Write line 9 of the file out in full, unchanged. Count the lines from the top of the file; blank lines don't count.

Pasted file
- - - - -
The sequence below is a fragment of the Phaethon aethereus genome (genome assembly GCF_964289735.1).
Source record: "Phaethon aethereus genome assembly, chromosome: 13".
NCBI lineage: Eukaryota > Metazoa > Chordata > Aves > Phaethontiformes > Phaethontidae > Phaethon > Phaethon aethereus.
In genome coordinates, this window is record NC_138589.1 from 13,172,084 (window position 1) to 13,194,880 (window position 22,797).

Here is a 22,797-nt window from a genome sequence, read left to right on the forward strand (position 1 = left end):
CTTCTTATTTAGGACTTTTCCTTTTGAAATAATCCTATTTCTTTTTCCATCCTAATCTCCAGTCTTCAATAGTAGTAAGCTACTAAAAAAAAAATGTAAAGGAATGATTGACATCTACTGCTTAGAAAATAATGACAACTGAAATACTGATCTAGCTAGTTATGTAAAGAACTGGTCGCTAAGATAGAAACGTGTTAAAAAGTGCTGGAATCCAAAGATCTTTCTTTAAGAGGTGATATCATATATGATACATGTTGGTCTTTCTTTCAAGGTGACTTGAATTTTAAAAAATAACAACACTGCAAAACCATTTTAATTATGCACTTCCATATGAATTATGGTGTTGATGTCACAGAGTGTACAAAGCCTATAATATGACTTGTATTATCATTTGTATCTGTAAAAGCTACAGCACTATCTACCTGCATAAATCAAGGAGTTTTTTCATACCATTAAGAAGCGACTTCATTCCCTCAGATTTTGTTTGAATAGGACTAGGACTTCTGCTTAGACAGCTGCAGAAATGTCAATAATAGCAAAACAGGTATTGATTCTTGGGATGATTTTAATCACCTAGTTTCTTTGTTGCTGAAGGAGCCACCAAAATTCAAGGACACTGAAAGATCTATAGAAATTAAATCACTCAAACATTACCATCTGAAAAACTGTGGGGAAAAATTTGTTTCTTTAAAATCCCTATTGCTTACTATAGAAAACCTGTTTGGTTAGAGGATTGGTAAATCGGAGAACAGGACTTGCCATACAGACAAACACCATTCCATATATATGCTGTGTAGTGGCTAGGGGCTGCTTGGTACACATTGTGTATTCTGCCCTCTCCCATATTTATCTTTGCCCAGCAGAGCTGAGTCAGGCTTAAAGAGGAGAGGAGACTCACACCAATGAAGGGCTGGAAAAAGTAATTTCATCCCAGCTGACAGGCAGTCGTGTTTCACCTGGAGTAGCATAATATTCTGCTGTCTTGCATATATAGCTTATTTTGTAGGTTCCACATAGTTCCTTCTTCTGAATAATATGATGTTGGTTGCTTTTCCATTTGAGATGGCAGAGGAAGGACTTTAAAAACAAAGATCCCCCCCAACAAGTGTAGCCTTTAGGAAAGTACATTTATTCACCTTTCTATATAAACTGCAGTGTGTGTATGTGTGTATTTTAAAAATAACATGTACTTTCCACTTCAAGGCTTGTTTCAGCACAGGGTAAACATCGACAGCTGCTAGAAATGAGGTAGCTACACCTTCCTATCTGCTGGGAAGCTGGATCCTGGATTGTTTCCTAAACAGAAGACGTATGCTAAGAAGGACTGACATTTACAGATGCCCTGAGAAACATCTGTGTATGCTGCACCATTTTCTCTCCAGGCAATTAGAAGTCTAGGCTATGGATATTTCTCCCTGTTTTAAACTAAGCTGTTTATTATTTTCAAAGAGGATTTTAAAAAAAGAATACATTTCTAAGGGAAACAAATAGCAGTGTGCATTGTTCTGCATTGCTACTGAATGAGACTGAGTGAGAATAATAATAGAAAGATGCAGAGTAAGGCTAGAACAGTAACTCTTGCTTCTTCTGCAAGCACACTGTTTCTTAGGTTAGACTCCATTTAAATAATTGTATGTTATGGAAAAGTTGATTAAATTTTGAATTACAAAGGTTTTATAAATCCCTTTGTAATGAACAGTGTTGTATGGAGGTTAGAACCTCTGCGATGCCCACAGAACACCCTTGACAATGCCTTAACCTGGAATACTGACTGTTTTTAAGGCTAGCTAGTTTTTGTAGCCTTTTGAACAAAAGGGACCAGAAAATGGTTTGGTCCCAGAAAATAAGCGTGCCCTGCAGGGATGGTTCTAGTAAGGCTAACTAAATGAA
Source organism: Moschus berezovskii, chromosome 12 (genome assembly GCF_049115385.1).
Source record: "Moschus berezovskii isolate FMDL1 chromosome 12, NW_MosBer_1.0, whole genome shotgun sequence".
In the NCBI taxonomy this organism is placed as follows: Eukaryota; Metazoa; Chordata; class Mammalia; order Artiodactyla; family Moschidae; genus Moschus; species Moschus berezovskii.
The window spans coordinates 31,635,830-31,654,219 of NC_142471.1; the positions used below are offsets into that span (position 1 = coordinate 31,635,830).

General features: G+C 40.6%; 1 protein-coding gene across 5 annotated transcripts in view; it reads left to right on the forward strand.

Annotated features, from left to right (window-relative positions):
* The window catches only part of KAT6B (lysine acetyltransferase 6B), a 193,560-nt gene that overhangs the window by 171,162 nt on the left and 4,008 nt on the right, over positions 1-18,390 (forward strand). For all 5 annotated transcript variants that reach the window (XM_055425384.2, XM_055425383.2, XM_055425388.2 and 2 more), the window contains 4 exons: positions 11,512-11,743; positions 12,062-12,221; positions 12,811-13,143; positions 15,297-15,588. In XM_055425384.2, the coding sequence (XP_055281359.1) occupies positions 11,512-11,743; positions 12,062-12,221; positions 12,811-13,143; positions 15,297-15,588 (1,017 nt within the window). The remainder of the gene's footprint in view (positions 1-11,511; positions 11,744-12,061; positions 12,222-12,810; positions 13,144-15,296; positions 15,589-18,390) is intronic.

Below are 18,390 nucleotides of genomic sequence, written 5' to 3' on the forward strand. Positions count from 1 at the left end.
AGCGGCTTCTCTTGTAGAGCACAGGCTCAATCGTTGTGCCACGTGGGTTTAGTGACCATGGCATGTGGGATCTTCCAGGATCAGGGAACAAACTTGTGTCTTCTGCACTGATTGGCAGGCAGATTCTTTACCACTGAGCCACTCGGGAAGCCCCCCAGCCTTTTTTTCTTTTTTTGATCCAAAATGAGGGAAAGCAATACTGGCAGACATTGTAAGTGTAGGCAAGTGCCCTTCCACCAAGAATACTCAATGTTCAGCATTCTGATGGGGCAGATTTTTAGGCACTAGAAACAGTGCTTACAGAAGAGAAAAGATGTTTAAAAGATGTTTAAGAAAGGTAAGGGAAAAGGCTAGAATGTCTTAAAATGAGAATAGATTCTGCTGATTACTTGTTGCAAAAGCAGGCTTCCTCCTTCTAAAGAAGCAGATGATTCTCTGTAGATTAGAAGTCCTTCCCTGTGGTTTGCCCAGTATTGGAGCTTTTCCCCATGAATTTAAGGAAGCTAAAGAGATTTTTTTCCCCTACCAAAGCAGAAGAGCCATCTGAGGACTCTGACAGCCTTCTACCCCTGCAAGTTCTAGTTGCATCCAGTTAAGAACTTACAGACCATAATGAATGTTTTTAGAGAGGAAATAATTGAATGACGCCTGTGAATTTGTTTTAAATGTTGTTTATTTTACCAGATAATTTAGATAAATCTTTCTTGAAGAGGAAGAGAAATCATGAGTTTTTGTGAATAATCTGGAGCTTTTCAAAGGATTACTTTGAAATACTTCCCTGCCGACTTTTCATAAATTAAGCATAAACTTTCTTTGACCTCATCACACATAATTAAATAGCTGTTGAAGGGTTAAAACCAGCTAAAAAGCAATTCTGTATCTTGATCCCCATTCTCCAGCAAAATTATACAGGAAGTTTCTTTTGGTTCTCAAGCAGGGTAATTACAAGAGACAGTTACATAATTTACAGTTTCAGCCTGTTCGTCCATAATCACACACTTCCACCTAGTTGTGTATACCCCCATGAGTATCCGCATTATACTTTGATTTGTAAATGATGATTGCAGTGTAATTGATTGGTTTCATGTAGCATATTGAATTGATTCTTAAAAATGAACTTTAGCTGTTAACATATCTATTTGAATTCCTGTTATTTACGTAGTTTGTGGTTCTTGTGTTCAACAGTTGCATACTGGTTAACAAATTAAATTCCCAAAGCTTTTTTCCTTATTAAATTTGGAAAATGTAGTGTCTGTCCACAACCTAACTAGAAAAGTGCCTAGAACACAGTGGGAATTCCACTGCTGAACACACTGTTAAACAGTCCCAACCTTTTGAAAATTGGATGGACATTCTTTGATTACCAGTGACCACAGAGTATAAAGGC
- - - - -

In the NCBI taxonomy this organism is placed as follows: Eukaryota; Metazoa; Chordata; class Mammalia; order Artiodactyla; family Moschidae; genus Moschus; species Moschus berezovskii.